Guide to Camcorder Features

A look at the key features you'll find in a digital camcorder

Photo courtesy of HP.

When shopping for a camcorder, you're confronted with a laundry list of features. Some are relatively straightforward to understand, others, not so much. To help you navigate the complexities, here's a guide to the key features available in most digital camcorders with links to let you dive deeper into a particular topic.

Video Resolution: You can find camcorders that record video in either standard or high definition resolution.

As a general rule, HD camcorders will be more expensive, but they will deliver higher quality video. Even if you don't own a high definition television, it's worth considering a high definition camcorder to "future proof" your videos for the time when you get around to trading in your standard definition television.

See Guide to HD Camcorders for more details.

Image Sensor: The image sensor is the device inside your camcorder that transforms the light coming through the lens into a digital signal that gets recorded by your camcorder. There are two basic types of sensors - CMOS and CCD. When it comes to sensors, larger ones are better. More on image sensors.

Zoom lens: The kind of lens your camcorder has is crucial: long zooms allow you to magnify far away objects. But not all zooms are created equal. You need to look for the "optical" zoom rating of your camcorder, not the digital zoom. The higher the zoom number (given as a factor of "x" - as in 10x, 12x, etc.) the better the magnification.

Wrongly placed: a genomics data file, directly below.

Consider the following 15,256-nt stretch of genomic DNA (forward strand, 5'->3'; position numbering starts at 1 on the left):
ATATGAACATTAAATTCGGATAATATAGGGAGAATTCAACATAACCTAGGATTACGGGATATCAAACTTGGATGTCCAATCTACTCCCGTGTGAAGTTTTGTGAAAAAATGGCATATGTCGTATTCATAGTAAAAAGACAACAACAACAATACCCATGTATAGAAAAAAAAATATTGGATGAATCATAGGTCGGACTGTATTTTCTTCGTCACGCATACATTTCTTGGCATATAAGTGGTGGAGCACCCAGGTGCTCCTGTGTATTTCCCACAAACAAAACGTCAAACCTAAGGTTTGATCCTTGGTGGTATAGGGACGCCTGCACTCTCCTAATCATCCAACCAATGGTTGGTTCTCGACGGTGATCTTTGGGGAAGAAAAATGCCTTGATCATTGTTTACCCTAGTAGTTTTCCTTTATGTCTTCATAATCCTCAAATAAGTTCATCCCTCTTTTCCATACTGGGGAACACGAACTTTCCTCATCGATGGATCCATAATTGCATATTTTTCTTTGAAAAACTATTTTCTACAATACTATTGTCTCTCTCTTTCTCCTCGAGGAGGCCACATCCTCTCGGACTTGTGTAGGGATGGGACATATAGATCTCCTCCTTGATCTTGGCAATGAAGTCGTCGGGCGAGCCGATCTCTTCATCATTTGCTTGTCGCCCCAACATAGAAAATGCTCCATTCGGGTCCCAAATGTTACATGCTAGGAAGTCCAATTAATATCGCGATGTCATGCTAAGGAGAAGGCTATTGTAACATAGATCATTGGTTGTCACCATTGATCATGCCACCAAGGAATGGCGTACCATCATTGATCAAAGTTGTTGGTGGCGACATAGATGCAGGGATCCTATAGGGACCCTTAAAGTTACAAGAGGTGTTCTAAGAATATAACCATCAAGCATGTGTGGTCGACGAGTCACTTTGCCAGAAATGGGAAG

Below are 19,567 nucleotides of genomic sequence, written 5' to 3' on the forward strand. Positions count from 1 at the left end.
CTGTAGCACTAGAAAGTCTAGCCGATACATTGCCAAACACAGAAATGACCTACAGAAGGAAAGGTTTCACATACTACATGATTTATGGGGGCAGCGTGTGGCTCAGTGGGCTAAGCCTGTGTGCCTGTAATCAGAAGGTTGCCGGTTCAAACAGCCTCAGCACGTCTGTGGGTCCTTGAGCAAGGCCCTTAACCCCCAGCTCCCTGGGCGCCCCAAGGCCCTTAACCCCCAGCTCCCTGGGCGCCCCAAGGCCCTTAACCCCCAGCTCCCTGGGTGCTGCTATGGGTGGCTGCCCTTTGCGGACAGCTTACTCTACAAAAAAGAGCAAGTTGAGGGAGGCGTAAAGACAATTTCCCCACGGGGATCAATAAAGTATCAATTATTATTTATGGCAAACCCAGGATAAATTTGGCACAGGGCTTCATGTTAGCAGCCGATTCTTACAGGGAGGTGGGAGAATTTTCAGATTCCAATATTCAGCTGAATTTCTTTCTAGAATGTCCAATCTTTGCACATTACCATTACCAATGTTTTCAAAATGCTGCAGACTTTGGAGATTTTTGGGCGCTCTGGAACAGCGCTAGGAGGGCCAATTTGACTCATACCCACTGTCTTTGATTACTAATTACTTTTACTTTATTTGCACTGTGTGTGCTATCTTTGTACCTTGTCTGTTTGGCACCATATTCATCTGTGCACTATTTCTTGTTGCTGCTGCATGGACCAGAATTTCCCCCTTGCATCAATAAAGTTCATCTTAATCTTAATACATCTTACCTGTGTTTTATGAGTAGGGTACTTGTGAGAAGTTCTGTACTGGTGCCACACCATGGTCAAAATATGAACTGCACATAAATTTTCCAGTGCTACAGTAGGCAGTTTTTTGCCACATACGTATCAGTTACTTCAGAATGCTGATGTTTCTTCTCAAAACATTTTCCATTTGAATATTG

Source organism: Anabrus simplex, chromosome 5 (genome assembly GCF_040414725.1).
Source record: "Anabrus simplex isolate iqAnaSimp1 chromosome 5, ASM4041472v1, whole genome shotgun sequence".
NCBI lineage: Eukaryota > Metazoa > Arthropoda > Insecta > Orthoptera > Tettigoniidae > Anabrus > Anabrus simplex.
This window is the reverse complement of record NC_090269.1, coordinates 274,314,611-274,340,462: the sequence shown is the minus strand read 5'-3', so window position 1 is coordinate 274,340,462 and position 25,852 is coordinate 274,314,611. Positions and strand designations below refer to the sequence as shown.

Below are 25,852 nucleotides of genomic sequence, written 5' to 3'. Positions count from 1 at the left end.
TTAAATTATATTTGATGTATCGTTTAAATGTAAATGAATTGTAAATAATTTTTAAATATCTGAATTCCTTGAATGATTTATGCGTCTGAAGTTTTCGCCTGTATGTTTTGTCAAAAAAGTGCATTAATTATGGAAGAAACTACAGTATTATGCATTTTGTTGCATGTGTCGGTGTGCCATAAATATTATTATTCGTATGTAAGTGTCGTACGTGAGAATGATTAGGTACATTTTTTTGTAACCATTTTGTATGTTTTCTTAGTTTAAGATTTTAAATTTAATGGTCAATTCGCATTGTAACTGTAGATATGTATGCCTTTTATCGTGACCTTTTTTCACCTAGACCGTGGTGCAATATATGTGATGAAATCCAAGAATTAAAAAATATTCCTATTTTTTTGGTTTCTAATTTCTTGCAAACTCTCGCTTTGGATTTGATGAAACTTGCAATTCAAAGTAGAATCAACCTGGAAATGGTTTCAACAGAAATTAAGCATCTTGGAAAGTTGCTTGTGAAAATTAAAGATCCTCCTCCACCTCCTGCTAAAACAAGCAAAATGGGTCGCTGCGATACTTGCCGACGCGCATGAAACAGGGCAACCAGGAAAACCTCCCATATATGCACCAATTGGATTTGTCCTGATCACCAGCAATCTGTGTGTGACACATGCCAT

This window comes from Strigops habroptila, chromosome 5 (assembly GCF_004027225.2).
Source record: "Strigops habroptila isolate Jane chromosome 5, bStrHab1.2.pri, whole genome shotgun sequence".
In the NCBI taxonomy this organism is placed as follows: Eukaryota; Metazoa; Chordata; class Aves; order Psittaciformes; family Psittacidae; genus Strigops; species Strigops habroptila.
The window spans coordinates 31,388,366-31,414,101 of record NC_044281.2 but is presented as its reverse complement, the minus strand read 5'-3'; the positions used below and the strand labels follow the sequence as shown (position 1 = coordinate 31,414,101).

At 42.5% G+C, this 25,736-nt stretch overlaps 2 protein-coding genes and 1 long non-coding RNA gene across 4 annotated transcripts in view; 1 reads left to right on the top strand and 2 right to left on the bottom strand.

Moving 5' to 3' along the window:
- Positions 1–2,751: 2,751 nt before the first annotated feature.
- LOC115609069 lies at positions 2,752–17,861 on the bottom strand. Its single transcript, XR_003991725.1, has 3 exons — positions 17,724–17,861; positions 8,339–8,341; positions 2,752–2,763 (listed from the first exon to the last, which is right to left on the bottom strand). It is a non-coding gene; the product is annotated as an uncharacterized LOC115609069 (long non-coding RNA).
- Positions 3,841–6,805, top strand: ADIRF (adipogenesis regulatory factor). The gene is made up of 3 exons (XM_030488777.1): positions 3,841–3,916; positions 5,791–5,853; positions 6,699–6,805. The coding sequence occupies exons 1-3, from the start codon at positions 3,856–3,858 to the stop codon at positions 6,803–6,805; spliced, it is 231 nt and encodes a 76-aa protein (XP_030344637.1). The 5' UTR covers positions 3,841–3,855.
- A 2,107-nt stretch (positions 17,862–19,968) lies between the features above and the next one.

More on digital vs. optical zoom lenses.

Image Stabilization: If your camcorder has a long zoom lens (and even if it doesn't), it should also offer a form of image stabilization to ensure your videos are steady. Like a zoom lens, the better form of image stabilization is optical image stabilization, not digital.

More on optical vs. digital image stabilization.

Media Format: This refers to the type of media that stores your digital videos. Popular media formats include flash memory (either internal or in a flash memory card) and hard disk drive. The type of media your camcorder records to has a huge impact on camcorder design and functionality. More on camcorder media formats.

Video Format: A camcorder's video format refers to the kind of digital file your camcorder will create. The type of file format a camcorder uses typically impacts the quality of the video and how easy it is to work with on a computer. Common video files include MPEG-2, H.264 and AVCHD. More on video file formats.

Face Detection: The ability to find and focus on faces in front of a camcorder is called face detection. It's increasingly popular now and many camcorders have built off the technology to offer even more sophisticated features such as facial recognition or the ability to snap still photographs whenever a person smiles. More about face detection.

Bit Rates: A bit rate refers to the amount of digital data your camcorder can record at any given second. The higher the bit rate, the more data your camcorder is capturing, which translates into higher quality video.

More about bit rates.

Frame Rates: Video is really just a series of still photographs taken one after another, instantaneously. The speed at which a camcorder captures still frames during recording is called the frame rate. Faster frame rates are useful for recording sports or for recording in slow motion. More about frame rates.

Exposure Control: One of the most common features available on a camcorder, exposure control lets you adjust how light, or dark, your video appears. More about exposure control.

Photo features: Nearly every camcorder on the market can snap a digital still photograph, but the performance here varies widely. Generally, camcorders that offer a built-in flash, dedicated photo shutter button and photo scene modes will be superior performers in the still photo department. More about the differences between cameras and camcorders.

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